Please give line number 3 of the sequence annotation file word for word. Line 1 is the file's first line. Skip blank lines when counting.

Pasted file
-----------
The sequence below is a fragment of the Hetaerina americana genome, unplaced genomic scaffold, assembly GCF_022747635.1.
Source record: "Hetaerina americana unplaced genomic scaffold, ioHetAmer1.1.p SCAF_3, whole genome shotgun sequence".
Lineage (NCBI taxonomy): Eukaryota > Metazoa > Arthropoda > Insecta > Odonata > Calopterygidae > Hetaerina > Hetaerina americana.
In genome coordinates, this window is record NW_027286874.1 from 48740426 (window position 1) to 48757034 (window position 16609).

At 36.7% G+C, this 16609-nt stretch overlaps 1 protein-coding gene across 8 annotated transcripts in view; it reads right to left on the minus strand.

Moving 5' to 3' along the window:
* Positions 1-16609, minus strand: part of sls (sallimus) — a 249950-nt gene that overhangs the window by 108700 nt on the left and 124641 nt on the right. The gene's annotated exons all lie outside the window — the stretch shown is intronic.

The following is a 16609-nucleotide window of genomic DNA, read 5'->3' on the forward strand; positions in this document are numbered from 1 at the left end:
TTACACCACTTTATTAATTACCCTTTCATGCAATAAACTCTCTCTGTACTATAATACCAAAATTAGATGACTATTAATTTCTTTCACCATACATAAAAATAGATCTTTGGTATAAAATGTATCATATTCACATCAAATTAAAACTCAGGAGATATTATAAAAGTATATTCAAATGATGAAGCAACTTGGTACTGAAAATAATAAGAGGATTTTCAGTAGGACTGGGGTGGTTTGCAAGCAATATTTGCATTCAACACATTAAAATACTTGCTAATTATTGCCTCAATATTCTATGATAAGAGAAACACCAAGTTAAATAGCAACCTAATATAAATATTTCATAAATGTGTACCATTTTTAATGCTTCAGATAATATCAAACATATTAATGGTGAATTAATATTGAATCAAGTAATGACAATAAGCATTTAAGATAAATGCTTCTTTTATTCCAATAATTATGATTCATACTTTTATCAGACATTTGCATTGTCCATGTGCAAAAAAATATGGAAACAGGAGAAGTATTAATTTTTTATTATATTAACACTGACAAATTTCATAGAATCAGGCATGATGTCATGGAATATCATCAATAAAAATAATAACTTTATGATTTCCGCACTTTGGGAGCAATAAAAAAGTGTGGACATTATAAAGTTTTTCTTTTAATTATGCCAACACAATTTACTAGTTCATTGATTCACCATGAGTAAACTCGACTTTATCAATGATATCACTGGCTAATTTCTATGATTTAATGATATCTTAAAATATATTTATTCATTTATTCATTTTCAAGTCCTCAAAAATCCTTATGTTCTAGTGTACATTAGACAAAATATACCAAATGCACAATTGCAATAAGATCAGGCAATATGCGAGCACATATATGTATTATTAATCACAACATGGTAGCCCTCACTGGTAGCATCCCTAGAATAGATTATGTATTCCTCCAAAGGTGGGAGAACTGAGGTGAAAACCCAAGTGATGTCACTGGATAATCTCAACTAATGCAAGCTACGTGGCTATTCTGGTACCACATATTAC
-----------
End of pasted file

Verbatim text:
Lineage (NCBI taxonomy): Eukaryota > Metazoa > Arthropoda > Insecta > Odonata > Calopterygidae > Hetaerina > Hetaerina americana.